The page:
• According to another broad aspect of the present invention, there is provided a positioning system for non-destructive inspection of an object, comprising: at least one volumetric analysis sensor for the inspection; sensor reference targets provided on the at least one volumetric analysis sensor; a photogrammetric system including at least one camera to capture images in a field of view; a position tracker for obtaining a sensor model of a pattern of 3D positions of at least some of the sensor reference targets of the volumetric analysis sensor; determining a sensor spatial relationship between the photogrammetric system and the sensor reference targets using the sensor model in a global coordinate system; tracking a displacement of the volumetric analysis sensor using the photogrammetric system and the sensor model of the pattern in the global coordinate system.
  • According to another broad aspect of the present invention, there is provided a positioning method for non-destructive inspection of an object. The method comprises providing at least one volumetric analysis sensor for the inspection, the volumetric analysis sensor having sensor reference targets; providing a sensor model of a pattern of 3D positions of at least some of the sensor reference targets of the volumetric analysis sensor; providing object reference targets on at least one of the object and an environment of the object; providing an object model of a pattern of 3D positions of at least some of the object reference targets; providing a photogrammetric system including at least one camera to capture at least one image in a field of view; capturing an image in the field of view using the photogrammetric system, at least a portion of the sensor reference targets and the object reference targets being apparent on the image; determining a sensor spatial relationship between the photogrammetric system and the sensor reference targets using the sensor model and the captured image; determining an object spatial relationship between the photogrammetric system and the object reference targets using the object model and the captured image; determining a sensor-to-object spatial relationship of the at least one volumetric analysis sensor with respect to the object using the object spatial relationship and the sensor spatial relationship; repeating the capturing, the determining the sensor-to-object spatial relationship and at least one of the determining the sensor spatial relationship and the determining the object spatial relationship; tracking a displacement of the at least one of the volumetric analysis sensor and the object using the sensor-to-object spatial relationship.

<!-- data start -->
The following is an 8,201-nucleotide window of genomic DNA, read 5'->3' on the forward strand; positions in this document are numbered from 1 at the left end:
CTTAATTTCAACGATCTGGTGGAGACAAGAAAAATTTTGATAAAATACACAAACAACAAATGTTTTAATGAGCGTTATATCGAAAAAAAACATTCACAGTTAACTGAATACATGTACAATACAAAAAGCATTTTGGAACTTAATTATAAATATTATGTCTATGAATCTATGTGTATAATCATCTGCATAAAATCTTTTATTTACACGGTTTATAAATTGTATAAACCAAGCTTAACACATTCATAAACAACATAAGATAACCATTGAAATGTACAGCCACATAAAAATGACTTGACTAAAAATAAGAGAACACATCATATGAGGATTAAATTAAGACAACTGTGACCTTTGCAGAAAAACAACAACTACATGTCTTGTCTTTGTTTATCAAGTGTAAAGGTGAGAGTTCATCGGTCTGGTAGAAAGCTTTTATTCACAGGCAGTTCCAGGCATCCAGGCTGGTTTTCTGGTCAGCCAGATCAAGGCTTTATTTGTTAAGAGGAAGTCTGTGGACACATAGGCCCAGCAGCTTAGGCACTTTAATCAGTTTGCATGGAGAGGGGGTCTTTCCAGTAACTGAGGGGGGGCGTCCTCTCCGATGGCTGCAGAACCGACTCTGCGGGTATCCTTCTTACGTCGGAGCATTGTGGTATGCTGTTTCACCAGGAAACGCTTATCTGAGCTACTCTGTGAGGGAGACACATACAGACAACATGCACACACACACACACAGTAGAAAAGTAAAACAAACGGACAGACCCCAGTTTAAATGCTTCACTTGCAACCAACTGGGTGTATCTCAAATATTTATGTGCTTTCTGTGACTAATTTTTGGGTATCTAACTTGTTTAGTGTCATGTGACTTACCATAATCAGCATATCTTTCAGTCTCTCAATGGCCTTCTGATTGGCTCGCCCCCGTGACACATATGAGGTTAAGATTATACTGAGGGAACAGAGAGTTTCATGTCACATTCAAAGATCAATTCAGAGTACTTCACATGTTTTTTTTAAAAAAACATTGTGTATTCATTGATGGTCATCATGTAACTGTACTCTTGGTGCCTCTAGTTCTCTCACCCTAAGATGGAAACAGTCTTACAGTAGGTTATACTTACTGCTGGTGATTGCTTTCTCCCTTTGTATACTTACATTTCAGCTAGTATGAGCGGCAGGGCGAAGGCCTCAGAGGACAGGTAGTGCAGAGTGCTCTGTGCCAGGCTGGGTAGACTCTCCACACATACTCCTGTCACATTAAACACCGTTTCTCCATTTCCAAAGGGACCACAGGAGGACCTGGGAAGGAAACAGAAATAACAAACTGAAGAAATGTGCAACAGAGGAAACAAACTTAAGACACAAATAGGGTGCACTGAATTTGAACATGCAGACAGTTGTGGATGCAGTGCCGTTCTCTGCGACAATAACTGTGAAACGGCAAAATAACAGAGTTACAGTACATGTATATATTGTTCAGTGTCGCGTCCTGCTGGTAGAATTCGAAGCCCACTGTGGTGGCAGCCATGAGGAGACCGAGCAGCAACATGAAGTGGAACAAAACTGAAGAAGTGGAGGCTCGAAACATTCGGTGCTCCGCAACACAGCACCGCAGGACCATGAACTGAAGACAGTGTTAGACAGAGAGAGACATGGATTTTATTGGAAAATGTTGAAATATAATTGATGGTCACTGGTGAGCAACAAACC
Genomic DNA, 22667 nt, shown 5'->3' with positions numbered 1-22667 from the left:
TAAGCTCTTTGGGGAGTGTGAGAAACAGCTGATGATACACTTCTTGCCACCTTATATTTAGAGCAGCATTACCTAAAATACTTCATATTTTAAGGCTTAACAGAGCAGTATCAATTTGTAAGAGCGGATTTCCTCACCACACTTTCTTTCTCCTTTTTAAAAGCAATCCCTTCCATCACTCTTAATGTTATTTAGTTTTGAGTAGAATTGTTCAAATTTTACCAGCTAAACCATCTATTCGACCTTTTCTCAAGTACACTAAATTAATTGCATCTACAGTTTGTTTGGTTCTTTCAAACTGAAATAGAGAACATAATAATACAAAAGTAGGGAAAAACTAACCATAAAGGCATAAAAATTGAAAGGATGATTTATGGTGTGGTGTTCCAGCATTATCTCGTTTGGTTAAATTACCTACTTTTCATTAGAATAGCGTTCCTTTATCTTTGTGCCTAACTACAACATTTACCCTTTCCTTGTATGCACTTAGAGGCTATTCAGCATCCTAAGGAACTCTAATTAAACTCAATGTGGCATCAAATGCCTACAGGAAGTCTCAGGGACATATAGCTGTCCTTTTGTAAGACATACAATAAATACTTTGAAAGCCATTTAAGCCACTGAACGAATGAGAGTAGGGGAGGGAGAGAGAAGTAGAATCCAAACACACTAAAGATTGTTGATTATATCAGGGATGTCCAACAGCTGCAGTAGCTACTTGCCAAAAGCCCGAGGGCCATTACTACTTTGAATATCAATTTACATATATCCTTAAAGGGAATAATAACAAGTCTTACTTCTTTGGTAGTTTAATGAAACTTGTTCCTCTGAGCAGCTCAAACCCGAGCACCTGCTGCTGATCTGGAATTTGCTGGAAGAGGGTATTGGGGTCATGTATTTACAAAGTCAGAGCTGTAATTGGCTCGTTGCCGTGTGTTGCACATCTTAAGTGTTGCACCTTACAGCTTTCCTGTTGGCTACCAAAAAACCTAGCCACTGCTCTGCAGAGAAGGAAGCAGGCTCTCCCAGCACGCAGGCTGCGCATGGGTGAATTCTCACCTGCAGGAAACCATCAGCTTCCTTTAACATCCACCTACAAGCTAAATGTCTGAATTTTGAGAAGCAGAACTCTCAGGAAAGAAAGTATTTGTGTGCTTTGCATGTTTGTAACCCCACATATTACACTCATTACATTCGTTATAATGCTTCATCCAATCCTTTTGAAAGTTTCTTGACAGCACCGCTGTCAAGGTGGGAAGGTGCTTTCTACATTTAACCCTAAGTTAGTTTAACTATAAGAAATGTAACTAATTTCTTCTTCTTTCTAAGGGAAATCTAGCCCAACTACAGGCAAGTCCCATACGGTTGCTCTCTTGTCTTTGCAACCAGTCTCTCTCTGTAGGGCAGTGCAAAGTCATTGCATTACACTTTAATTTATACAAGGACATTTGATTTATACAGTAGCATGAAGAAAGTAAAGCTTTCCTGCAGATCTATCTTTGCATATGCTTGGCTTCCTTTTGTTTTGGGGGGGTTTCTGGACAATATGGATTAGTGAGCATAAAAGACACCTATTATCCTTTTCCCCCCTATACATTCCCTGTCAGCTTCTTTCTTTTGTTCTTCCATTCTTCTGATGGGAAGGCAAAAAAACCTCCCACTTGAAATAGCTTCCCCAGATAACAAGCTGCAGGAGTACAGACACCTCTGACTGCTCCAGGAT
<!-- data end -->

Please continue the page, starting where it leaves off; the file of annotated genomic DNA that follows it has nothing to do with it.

• In one embodiment, the method further comprises providing inspection measurements about the object using the at least one volumetric analysis sensor; and using at least one of the sensor spatial relationship, the object spatial relationship and the sensor-to-object spatial relationship to reference the inspection measurements and generate referenced inspection data in a common coordinate system.
  • In one embodiment, at least one of the providing the object model and providing the sensor model includes building a respective one of the object and sensor model during the capturing the image using the photogrammetric system.
  • In one embodiment, the method further comprises providing an additional sensor tool; obtaining sensor information using the additional sensor tool; referencing the additional sensor tool with respect to the object.
  • In one embodiment, the referencing the additional sensor tool with respect to the object includes using an independent positioning system for the additional sensor tool and using the object reference targets.
  • In one embodiment, wherein the additional sensor tool has tool reference targets; and the method further comprises providing a tool model of a pattern of 3D positions of at least some of the tool reference targets of the additional sensor tool; determining a tool spatial relationship between the photogrammetric system and the tool reference targets using the tool model; determining a tool-to-object spatial relationship of the additional sensor tool with respect to the object using the tool spatial relationship and at least one of the sensor-to-object spatial relationship and the object spatial relationship; repeating the capturing, the determining the tool spatial relationship and the determining the tool-to-object spatial relationship; tracking a displacement of the additional sensor tool using the tool-to-object spatial relationship.